When she died she left a sum of money and certain memorabilia to the public authorities of South Australia and the latter comprised:
- Autographs of Her Majesty, a facsimile of her own directions for her funeral; and a personal pocket handkerchief;
- Envelopes of autographs of the late members of the Royal family; letters of George IV; autographs of various crowned heads of Europe; letters of the Duke of Wellington; a letter of Lord Nelson's to the Duke of Clarence; and autographs of King William IV.
- Letters from sovereigns of Europe to Queen Adelaide; two cameos of King William IV and Queen Adelaide framed and glazed; several volumes of books with Queen Adelaide's autograph or the Royal Arms which belonged to Her Majesty; a glass goblet presented to her on the occasion of her visiting a German spa; an iron bracelet worn by patriotic German ladies who had given their jewels and golden ornaments to maintain the war with the French in the times of Napoleon I.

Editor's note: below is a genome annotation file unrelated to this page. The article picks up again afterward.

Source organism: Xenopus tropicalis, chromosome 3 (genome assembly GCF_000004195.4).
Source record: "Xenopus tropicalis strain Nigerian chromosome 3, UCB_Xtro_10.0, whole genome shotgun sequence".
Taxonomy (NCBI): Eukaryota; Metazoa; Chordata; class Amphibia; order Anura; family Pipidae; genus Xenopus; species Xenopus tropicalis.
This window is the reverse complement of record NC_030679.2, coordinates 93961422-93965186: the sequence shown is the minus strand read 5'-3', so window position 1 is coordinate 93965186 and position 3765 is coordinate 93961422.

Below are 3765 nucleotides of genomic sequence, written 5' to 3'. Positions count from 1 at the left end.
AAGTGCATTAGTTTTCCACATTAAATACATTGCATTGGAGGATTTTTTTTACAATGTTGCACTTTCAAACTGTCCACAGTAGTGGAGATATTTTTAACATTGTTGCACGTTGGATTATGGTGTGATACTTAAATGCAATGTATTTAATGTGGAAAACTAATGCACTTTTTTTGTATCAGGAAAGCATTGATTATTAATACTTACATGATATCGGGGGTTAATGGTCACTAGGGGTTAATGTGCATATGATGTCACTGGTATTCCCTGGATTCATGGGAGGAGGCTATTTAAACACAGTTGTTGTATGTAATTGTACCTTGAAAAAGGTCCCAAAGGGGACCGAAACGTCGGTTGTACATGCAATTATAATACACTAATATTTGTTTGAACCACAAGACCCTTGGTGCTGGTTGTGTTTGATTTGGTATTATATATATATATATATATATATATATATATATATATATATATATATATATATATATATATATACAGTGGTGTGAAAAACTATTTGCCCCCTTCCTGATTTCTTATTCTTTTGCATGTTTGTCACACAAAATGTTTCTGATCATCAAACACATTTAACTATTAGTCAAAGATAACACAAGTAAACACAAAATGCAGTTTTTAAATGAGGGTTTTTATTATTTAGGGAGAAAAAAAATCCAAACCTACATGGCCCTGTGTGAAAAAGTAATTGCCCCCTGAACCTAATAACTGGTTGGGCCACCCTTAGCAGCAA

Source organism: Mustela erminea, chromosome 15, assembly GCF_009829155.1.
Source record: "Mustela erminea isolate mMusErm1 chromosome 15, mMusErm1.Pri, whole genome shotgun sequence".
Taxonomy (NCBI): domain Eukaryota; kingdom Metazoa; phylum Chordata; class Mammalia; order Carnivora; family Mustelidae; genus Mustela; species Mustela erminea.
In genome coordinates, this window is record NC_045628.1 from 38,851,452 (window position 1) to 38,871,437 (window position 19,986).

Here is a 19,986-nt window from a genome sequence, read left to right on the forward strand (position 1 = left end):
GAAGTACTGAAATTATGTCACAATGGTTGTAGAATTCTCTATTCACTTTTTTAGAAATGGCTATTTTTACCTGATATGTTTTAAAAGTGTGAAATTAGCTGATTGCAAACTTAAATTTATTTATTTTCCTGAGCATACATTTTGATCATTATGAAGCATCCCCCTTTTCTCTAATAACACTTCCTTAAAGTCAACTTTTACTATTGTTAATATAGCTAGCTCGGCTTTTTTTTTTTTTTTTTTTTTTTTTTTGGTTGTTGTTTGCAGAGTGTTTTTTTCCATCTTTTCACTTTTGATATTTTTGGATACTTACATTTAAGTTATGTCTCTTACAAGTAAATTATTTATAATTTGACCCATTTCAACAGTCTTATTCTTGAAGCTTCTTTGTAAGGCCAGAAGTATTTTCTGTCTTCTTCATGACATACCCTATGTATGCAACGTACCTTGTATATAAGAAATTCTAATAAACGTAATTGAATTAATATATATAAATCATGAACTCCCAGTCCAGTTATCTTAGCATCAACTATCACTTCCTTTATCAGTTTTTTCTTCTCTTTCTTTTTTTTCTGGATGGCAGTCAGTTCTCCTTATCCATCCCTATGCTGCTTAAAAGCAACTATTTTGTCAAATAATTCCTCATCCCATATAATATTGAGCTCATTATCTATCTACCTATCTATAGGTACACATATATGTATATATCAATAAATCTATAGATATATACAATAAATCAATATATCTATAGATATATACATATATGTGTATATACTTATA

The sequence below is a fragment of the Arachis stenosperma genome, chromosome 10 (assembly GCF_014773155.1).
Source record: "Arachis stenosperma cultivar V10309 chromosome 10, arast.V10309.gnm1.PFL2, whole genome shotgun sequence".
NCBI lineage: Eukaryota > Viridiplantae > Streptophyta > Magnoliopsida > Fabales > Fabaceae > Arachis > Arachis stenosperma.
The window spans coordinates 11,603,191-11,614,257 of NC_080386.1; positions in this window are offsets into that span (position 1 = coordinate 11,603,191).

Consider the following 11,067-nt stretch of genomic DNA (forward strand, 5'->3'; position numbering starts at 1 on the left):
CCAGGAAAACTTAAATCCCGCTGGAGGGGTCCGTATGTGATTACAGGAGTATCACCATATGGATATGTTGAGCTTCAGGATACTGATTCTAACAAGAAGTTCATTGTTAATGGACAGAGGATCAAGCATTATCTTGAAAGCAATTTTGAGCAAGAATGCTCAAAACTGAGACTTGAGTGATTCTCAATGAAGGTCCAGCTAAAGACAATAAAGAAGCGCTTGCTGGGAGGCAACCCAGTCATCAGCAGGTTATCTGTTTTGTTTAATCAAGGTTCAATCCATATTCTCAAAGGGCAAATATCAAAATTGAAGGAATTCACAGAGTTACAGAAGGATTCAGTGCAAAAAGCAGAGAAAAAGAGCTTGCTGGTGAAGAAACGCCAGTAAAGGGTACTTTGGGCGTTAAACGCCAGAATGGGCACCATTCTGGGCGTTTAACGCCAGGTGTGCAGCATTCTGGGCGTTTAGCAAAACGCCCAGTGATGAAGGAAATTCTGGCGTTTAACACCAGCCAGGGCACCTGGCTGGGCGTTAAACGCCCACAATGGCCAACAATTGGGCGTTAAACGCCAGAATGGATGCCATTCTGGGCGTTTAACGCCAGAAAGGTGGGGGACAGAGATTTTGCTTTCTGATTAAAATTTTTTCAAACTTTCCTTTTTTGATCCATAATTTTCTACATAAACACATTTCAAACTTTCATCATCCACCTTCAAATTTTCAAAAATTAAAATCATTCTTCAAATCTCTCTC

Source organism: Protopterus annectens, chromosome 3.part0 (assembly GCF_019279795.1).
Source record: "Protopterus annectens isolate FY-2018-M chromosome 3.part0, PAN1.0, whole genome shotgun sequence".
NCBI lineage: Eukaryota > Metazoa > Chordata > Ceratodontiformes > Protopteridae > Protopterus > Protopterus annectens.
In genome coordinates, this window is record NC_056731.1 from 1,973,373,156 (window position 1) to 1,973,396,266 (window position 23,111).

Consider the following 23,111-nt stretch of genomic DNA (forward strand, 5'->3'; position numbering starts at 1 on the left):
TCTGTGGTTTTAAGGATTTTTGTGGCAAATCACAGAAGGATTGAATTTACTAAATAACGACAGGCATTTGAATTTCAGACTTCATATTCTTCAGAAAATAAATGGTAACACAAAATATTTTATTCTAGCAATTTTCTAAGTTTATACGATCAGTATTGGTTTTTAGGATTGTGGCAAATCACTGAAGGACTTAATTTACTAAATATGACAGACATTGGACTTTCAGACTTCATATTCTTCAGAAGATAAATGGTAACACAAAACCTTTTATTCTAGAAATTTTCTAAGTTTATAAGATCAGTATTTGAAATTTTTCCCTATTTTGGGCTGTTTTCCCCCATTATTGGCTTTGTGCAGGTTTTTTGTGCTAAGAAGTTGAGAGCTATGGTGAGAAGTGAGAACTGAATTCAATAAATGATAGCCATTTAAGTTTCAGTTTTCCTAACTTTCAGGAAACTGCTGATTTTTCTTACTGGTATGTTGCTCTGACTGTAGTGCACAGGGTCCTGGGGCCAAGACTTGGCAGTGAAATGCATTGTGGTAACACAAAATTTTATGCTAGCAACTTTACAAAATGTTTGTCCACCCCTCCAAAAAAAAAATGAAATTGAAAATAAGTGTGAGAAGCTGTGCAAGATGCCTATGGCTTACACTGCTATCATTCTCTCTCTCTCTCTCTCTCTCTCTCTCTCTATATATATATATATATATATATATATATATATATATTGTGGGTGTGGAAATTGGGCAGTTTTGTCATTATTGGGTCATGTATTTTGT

Today, her funeral directions are housed in the State Library - A touching document in which 'knowing that we are all alike before the throne of God', she asked to be borne to her grave by sailors 'Ín peace and free from pomp and vanity.'The Register of 12 December 1860 at page 3a has an article entitled "Adelaide and Port Adelaide in 1859" which includes a poem:
Such my friends is Adelaide,
A child in its career;
But time, no doubt, will paddle it
Into manhood, year by year
And kindly governor's swaddle it
Till that manhood doth appear;
May never a mortal saddle it
With taxes on its beer.
Hard facts disprove the claim that Colonel Light was a superb town planner...